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Monday, April 09, 2007 

Sex, Violence and Lots of Blood?

Welcome to the GRINDHOUSE.

Anyone and everyone who knows me knows I'm a Rodriguez/Tarantino head to the core; on their collective dicks way before it was cool to do so AND before the Quentin backlash began. So you know I was in line as soon as humanly possible on April 6th to see the nostalgia-laden GRINDHOUSE, a combined effort between the two that harkens back to '60s and '70s drive-in B-movie double features. With hilarious fake trailers starting the event and suturing the two films (purposely marred by "missing reels" and print damage) together in the middle, I had the time of my life or at the very least, the most fun one can have in a movie theater without being blown.

One could consider the Tarantino-penned "From Dusk Til Dawn" a dry-run for director Rodriguez's PLANET TERROR. Containing an almost absurd amount of gore and gross-out, stomach-churning moments, Robert's segment takes place in a sleepy Texas town suddenly overrun by flesh-eating zombies. El Wray (Freddy Rodriguez), a truck driving wrecker with a secret past and go-go dancer Cherry Darling (Rose McGowan, my boo since "The Doom Generation") are the heroes in a cast that also includes Dr. Dakota Block ("Sugar & Spice" and "Sin City"'s Marley Shelton) and a slew of credited and uncredited cameos I'd rather not spoil.

Most enjoyable for me was DEATH PROOF. I'm not much into horror or zombie movies so Tarantino's dialogue-heavy ode to female empowerment entertained me endlessly. Some will say it drags and it may even bore some others at times because it seems to be going nowhere fast but have trust, the ending is completely worth it. Be patient. The first half focuses on a group of girls, Shanna (Jordan Ladd, looking much blonder and thinner than she did in Gregg Araki's "Nowere"), Arlene (Vanessa Ferlito) and a smoking Austin-based DJ, Jungle Julie (uber-hot Sydney Poitier), letting their hair down during a night out on the town. Little do they know they are being not-so-silently observed by Stuntman Mike (Kurt Russell) and his reinforced "death proof" Hollywood stunt car. After successfully stalking them, Mike moves his attention to a quartet consisting of Abernathy (Rosario Dawson), Kim (Baltimore's own Tracie Thoms in a sort of "Rent" reunion with Dawson), Zoe (Zoe Bell) and Lee (Mary Elizabeth Winstead). But Mike just may have met his match when the girls fraudulently acquire a 1970 Dodge Challenger. The subsequent car chase segment not only proves that Tarantino is more than capable of directing action sequences (not that "Kill Bill" didn't already answer that question) but he creates something (and I have no doubt this was his intention) that can proudly stand alongside all the classics he has his self-professed "gear head" stuntwomen refer to, like "Vanishing Point", "Dirty Mary Crazy Larry" and the original "Gone in 60 Seconds."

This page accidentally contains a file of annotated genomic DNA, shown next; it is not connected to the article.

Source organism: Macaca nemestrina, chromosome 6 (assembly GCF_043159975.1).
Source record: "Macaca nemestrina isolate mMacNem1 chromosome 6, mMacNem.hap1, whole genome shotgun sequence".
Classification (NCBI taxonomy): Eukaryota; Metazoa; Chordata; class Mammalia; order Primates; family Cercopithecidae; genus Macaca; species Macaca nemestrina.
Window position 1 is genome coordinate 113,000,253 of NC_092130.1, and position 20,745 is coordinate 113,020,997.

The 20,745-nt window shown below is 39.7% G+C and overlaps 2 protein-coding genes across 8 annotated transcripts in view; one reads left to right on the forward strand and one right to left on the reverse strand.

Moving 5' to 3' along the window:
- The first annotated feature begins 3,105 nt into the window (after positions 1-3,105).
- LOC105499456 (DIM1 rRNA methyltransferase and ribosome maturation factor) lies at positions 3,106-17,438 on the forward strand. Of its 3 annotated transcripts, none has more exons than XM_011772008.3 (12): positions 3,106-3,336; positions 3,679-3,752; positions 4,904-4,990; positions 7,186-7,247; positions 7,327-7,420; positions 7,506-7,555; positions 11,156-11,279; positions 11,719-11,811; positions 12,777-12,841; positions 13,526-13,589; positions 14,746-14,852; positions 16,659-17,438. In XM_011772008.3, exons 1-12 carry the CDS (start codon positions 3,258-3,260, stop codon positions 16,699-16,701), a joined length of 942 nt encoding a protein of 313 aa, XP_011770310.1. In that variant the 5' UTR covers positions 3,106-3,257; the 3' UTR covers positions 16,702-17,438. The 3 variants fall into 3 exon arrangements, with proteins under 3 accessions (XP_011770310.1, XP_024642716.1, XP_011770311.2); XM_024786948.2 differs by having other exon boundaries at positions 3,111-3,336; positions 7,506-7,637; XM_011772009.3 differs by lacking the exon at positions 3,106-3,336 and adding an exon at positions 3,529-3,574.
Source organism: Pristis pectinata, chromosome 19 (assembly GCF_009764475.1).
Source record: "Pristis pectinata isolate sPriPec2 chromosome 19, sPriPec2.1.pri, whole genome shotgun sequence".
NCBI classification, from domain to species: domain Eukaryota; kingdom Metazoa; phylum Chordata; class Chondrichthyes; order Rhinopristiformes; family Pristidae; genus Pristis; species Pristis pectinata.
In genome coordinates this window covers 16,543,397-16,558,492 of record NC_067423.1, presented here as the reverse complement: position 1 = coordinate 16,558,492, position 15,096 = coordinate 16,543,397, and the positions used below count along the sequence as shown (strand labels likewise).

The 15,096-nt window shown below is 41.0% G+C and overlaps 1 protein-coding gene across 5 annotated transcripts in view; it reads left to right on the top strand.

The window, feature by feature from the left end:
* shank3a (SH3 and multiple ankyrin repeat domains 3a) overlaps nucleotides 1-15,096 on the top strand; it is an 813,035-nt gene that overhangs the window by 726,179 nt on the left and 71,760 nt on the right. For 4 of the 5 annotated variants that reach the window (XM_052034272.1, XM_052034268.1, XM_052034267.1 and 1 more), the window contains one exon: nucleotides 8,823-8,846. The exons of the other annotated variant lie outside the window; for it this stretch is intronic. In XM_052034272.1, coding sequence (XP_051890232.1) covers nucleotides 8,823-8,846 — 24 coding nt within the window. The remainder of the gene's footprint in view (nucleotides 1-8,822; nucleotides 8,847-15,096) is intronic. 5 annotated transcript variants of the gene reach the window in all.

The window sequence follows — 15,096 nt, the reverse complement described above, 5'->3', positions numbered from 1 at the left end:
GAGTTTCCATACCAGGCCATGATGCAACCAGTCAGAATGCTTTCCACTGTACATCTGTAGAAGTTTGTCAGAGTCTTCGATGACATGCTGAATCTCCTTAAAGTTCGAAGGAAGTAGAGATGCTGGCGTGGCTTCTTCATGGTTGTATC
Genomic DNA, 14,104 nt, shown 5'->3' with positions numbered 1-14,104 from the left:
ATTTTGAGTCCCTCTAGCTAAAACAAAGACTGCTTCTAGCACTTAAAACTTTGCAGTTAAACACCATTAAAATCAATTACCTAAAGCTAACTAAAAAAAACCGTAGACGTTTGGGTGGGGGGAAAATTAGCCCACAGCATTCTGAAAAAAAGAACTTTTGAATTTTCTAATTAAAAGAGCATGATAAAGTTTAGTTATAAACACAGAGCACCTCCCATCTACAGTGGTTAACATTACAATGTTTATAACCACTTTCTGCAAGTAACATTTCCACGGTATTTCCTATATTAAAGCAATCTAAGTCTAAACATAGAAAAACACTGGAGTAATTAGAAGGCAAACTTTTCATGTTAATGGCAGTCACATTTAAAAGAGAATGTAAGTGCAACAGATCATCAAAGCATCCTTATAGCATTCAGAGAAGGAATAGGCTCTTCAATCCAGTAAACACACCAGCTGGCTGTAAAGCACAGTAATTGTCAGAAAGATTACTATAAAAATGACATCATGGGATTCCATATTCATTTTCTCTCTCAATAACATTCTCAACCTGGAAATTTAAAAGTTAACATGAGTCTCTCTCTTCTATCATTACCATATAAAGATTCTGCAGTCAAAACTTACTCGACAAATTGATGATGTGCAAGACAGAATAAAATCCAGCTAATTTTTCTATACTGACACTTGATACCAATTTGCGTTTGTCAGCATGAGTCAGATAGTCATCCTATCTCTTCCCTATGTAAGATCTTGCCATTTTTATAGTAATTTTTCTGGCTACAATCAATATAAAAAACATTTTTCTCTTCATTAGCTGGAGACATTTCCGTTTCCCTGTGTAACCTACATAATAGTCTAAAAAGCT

For fans of Rodriguez and Tarantino there is so much to take in, so much to love. Rodriguez satisfies his fans, stays true to his Mexican roots, employing all the regulars you'd expect and keeps his body-snatching undead story firing on all cylinders by constantly and consistently providing shock after blood-splattering shock. Tarantino's dialogue was so engaging and real it had me talking back aloud at the screen, interjecting and wanting to take part in the conversation. His white-knuckle thrill ride is well worth your time and money. Like the old monster truck show ads used to say: "$9.50'll get you the whole seat, but all you'll need is the edge!"

Whew! It took me damn near a month, but I finally finished and posted my thoughts on Grindhouse. Words cannot express how much I really wanted to love the film. I had been following it for months, anticipating it more than any other film in years (no hyperbole; I've been burned out on the internet hype machine ever since I hated Shaun of the Dead - it was only on a second, unhyped viewing that I could get into it, then I realized how dangerous and stupid the whole thing was). This was the film that everybody referred to as "The Ed Film". I love this stuff, and yet I didn't love Grindhouse.

That reaction threw me for a loop, and in all seriousness, the fact that I didn't like it (or didn't like it "as much", as I still find it hard to admit) made me re-evaluate my own tastes, my own life in a sense. Maybe I'm not the geek who drools over my parents' nudies anymore. But then who am I?

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